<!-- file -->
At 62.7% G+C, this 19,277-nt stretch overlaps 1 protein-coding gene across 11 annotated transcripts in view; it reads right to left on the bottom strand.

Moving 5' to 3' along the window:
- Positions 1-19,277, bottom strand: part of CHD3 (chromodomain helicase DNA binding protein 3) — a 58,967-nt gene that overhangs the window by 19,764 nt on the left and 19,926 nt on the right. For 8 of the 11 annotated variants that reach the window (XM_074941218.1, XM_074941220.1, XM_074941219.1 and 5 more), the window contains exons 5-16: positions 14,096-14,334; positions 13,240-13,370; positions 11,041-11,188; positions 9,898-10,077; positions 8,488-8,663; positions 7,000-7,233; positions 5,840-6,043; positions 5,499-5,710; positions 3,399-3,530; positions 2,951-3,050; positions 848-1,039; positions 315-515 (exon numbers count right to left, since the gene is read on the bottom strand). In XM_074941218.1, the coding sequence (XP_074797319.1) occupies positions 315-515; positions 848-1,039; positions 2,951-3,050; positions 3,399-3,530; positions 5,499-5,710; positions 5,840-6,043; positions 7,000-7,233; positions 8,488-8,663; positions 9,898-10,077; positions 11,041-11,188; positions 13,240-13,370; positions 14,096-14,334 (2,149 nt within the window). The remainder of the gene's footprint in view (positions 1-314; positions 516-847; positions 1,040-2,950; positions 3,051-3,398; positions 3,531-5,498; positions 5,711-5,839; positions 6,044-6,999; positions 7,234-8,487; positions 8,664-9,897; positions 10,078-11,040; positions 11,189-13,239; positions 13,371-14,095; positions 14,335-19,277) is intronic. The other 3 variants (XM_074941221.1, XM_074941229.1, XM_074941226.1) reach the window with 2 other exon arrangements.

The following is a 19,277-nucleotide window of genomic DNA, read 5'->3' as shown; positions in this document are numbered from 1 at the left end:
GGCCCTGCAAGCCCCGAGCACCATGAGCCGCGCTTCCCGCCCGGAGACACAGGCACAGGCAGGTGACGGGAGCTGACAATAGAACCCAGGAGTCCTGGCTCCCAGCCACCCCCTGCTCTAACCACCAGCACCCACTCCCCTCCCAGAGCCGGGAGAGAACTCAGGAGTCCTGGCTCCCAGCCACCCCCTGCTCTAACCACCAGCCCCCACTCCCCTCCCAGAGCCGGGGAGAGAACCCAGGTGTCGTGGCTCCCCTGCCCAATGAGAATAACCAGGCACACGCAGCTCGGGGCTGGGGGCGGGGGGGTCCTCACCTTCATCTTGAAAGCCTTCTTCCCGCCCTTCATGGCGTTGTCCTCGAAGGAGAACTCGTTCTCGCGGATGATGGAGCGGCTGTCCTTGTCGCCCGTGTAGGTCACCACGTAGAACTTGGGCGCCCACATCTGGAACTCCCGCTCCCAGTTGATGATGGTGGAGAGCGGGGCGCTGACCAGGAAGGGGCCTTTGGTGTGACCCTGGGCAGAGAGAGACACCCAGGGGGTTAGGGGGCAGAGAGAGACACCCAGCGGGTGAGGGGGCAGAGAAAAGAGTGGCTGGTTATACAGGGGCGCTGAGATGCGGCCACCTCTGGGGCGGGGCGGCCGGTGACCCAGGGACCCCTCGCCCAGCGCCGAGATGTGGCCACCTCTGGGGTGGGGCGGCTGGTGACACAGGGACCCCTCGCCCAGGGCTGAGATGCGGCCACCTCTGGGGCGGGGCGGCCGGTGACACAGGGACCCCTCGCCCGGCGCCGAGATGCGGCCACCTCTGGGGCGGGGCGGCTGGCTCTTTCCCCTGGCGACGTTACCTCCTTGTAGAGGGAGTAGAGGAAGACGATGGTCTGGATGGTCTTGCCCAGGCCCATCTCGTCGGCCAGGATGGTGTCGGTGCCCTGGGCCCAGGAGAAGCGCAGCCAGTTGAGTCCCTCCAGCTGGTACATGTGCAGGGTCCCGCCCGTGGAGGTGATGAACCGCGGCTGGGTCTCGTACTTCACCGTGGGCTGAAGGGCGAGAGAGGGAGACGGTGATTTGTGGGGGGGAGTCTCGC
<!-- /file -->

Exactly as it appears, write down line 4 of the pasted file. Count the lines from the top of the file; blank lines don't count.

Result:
The following is a 19,277-nucleotide window of genomic DNA, read 5'->3' as shown; positions in this document are numbered from 1 at the left end: